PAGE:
This episode made me realize, I want to protect that smile.
Not just Kayo’s, but child-Satoru’s as well, and if there’s anything episodes 3 had shown us, which last week’s episode had reiterated again, Satoru’s still a child, and was never allowed to grow up. Well, seeing him in this happy situation, and Kayo as well, and I’d like them to be suspended in it forever, warm and fluffy and everything.
I guess this is a good way to make us care for the tension and thriller – you can make us care because it’s just well-directed, but it always works better when we supply the dread on our own, and the show just feeds into it. We supply it on our own because we sympathize with these kids, and want them to have a happy life. A life without cliffhangers. On that note, I’m very happy this episode didn’t actually end on a cliffhanger, and no, that final confrontation doesn’t fill me with tension. I mean, does anyone here think Satoru’s mother can’t control the situation? I suspect that the teacher raised the option of Kayo staying with the Fujinumas, indefinitely, and perhaps this confrontation is to get Kayo’s mother to agree, before the Child Care Agency will take her away.
On that note, the pajamas Satoru’s mother bought. On the one hand, it could be seen as her indeed aiming for them to keep Kayo with them. On the other, it could’ve just been her being kind to a child she thought might need a warm pair of pajamas, or that might end at her household for a couple of days. Neither of which is important, not as important as the realization Satoru reached, that he’s easy to see through. Teacher saw through him being calm, andthrough him exchanging glances with Kenya. His mother had endless hints.
But here’s where it gets serious – Satoru is easily seen through, which means the killer might see through him as well. Last week I discussed how scary it is that after he said he mustn’t do it, Satoru went off of the charted past. What could he have done? Laid a trap for the murderer as he came for Kayo in her house or at the playground. And even this week, no observation of the bus and the murderer’s tools. What do we have? A kid who’s happy about his success, about his warm and comfy environment, and who shuts his eyes to the danger all around him.
Last episode it was a bit crazy, that he said he shouldn’t do something and then went and did it even so. This episode though, this episode should’ve brought to mind that the murders should keep going on even if he saves Kayo. And what will you do with that, Satoru? Right now it doesn’t seem as if you’re planning to do anything – just be content that you succeeded – that you saved one person, out of three. And maybe saved your mother, but how would you know anyway?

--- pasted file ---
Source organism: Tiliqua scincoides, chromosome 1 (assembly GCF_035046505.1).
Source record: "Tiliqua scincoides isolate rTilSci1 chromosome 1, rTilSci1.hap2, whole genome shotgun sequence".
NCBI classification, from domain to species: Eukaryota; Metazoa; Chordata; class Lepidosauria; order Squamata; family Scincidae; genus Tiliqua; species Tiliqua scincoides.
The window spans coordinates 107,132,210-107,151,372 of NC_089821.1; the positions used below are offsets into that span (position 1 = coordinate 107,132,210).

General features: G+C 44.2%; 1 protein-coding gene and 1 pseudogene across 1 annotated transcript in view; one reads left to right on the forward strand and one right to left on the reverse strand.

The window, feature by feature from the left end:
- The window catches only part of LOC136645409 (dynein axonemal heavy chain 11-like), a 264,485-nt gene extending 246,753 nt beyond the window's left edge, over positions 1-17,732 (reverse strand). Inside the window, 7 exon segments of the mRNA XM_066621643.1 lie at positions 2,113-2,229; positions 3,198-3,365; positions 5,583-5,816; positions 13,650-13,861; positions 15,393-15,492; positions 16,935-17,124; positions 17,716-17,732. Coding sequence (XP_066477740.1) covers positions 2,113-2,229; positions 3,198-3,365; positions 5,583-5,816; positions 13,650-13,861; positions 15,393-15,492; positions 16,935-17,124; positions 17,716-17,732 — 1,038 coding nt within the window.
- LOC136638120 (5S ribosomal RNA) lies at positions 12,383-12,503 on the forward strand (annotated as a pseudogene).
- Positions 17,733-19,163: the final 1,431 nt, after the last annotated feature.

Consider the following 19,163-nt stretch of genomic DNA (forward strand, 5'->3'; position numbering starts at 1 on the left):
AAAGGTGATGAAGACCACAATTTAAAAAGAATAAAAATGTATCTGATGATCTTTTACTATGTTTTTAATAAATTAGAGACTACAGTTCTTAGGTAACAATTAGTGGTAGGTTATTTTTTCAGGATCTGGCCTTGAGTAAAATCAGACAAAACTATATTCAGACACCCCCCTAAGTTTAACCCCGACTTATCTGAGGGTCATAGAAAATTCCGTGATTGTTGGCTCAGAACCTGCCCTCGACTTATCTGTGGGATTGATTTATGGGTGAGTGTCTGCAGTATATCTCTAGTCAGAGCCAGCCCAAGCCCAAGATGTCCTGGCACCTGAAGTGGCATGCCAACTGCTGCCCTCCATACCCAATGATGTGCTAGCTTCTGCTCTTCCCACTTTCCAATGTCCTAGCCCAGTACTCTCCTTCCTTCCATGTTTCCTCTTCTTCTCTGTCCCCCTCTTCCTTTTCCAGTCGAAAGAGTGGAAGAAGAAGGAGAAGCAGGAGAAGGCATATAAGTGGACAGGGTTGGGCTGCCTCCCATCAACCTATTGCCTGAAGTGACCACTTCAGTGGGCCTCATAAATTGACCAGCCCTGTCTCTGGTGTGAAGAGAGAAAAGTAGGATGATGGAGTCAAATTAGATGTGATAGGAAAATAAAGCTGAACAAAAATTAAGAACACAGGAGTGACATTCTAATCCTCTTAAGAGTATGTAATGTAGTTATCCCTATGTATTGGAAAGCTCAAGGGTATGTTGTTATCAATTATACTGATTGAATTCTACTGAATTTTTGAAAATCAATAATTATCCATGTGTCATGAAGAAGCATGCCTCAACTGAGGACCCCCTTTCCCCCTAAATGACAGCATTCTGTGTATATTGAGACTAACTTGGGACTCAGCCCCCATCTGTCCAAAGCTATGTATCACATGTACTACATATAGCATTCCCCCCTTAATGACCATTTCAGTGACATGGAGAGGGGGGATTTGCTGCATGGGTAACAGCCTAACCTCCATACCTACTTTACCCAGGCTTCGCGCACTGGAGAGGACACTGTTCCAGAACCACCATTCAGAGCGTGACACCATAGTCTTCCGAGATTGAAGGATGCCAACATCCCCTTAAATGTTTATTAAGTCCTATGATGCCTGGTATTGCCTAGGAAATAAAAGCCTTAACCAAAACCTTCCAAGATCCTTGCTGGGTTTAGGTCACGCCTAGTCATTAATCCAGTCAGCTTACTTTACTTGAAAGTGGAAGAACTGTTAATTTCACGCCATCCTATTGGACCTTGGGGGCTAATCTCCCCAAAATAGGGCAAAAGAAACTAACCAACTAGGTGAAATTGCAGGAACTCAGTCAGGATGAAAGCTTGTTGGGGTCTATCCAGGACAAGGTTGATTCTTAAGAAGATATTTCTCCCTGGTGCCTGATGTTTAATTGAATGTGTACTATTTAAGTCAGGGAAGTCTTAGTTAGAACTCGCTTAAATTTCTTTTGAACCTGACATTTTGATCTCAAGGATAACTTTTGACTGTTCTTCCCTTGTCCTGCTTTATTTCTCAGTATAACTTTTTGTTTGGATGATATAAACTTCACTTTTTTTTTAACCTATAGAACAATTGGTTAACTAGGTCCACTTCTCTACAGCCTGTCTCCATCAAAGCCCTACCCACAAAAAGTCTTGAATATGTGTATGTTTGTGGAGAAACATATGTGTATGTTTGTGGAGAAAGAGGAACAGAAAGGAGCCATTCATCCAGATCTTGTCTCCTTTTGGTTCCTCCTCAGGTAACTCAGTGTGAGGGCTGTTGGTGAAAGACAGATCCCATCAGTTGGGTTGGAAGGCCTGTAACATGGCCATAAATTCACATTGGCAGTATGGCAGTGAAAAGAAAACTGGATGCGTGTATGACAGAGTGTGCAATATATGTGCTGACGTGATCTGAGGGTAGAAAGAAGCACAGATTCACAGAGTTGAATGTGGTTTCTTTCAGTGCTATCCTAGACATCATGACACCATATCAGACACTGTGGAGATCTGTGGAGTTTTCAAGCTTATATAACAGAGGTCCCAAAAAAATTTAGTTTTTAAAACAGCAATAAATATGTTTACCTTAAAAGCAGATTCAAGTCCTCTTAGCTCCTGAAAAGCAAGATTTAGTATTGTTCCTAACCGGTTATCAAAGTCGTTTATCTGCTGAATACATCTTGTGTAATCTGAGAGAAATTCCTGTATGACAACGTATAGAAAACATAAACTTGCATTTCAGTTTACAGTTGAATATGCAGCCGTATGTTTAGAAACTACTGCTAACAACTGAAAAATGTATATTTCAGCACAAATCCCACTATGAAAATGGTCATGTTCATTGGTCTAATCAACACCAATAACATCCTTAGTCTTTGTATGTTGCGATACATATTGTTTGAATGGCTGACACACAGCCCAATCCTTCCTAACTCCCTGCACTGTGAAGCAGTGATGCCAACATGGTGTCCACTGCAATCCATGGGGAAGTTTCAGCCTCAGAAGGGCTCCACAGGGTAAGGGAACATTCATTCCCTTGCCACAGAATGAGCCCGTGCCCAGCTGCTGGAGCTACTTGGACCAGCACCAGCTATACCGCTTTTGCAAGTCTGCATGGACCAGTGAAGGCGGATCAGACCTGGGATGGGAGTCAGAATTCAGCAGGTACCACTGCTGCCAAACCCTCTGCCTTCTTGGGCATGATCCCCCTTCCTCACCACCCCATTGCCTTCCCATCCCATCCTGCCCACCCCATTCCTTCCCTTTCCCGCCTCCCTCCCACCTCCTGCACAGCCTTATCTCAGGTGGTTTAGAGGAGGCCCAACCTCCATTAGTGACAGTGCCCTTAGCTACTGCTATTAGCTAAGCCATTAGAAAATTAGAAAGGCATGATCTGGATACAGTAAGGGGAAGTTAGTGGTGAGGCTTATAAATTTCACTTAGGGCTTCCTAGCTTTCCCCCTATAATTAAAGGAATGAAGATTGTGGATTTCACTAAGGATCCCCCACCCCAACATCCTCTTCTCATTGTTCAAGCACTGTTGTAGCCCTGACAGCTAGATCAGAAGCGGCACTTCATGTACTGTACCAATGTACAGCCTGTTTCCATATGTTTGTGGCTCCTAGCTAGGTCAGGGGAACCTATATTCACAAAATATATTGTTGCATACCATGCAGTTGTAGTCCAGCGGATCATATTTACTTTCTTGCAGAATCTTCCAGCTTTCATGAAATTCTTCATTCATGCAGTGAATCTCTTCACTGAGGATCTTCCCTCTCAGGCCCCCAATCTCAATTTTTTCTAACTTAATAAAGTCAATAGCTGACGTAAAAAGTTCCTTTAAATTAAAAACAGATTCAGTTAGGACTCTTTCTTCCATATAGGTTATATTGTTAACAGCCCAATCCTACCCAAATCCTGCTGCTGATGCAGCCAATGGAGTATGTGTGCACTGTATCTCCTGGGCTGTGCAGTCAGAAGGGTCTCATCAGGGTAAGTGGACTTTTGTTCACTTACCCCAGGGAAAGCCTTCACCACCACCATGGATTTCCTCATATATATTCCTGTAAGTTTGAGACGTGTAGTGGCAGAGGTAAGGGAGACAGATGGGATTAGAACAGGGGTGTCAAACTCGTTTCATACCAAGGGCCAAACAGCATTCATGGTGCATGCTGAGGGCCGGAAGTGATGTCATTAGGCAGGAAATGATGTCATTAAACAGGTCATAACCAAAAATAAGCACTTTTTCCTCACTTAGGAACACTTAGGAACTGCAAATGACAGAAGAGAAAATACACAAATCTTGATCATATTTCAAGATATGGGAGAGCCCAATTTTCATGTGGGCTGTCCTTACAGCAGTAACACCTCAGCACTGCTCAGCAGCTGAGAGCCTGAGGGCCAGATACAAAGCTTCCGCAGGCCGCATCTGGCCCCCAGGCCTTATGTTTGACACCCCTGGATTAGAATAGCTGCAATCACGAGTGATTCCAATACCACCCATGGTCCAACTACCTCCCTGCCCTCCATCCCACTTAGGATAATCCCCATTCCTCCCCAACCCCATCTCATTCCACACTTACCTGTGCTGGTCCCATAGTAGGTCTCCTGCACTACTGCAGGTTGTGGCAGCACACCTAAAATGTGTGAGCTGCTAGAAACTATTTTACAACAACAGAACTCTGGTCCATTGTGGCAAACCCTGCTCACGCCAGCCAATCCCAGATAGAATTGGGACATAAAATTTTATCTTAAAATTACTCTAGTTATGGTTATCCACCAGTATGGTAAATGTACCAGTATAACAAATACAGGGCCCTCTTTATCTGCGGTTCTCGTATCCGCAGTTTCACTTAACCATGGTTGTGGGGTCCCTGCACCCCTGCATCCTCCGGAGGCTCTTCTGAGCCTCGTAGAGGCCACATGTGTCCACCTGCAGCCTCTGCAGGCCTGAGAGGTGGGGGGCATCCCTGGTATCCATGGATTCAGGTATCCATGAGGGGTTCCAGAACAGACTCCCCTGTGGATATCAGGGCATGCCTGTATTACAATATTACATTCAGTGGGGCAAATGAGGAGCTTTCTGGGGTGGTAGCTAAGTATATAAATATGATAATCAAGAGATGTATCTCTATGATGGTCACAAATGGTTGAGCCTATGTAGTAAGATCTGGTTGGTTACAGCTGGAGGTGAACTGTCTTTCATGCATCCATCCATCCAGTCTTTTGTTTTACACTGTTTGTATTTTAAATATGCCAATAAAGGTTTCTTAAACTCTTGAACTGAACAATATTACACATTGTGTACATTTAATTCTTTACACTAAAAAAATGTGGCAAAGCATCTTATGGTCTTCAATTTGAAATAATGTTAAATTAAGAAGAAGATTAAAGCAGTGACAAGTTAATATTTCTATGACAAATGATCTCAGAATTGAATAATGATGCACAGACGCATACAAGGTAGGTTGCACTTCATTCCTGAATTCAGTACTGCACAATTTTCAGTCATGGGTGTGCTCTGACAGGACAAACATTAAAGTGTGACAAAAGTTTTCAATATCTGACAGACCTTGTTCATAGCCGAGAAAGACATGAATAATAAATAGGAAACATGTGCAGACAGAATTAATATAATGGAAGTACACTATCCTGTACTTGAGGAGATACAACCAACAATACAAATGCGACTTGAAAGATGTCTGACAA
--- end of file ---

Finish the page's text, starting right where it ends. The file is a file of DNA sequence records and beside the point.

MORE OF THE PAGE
Satoru speaks of being surrounded by the circle of murders, so rather than undo it, he merely moves away from it. The show will obviously force him to actually tackle things head on, but he’s avoiding it as much as he can. He’s a kid who feels like an accomplished superhero, so he’s letting the warm atmosphere lull him – he’s on a camping trip, to an abandoned schoolbus, to an abandoned childhood.
Speaking of forward-momentum, while the episode started with White Riding Hood (:P), it led onto Cinderella, where Satoru was given his second hint as to the killer’s identity. The first, if you forgot, is that the killer actually knows Hiromi is a boy, and not a girl, though that’s only a hypothesis.
But man, this episode didn’t have much “proper tension”, but it was cute and warm and fluffy, and thus the meta-tension, the dread mounted up. Because the more invested I am in those two kids, and the comfier things are, the more tense I am for what is to come, for what must come.
With that said, some smaller asides.
1) Here’s a collection of screenshots I grabbed this episode, most are pretty and show the nice shot-framing of the show. A couple however are relatively off-model/low on details, especially for characters shown from a distance. Not indicative of the show thus far for the most part, and unfortunate.
3) I liked how Satoru’s mother trusted him. It went alongside how she told Kayo’s mother her son is a good boy, and counter to how she didn’t trust him later. Then again, it helps she figured out what was going on, that he’s trying to protect a friend. So it’s possible she didn’t believe him later with Jun because she figured he’s just trying to protect a friend again.
4) Here’s something Satoru probably didn’t realize – his actions affect others. His mother woke up early because he did. She gave up sleep for him. Others notice what you do, and change their actions based on that. Which ties into the main message, but I wanted to point it out again with relation to that.
5) This shot was amusing, but really, being taken away from the only family she’s ever had, and from the friends she just made, it’s understandable.
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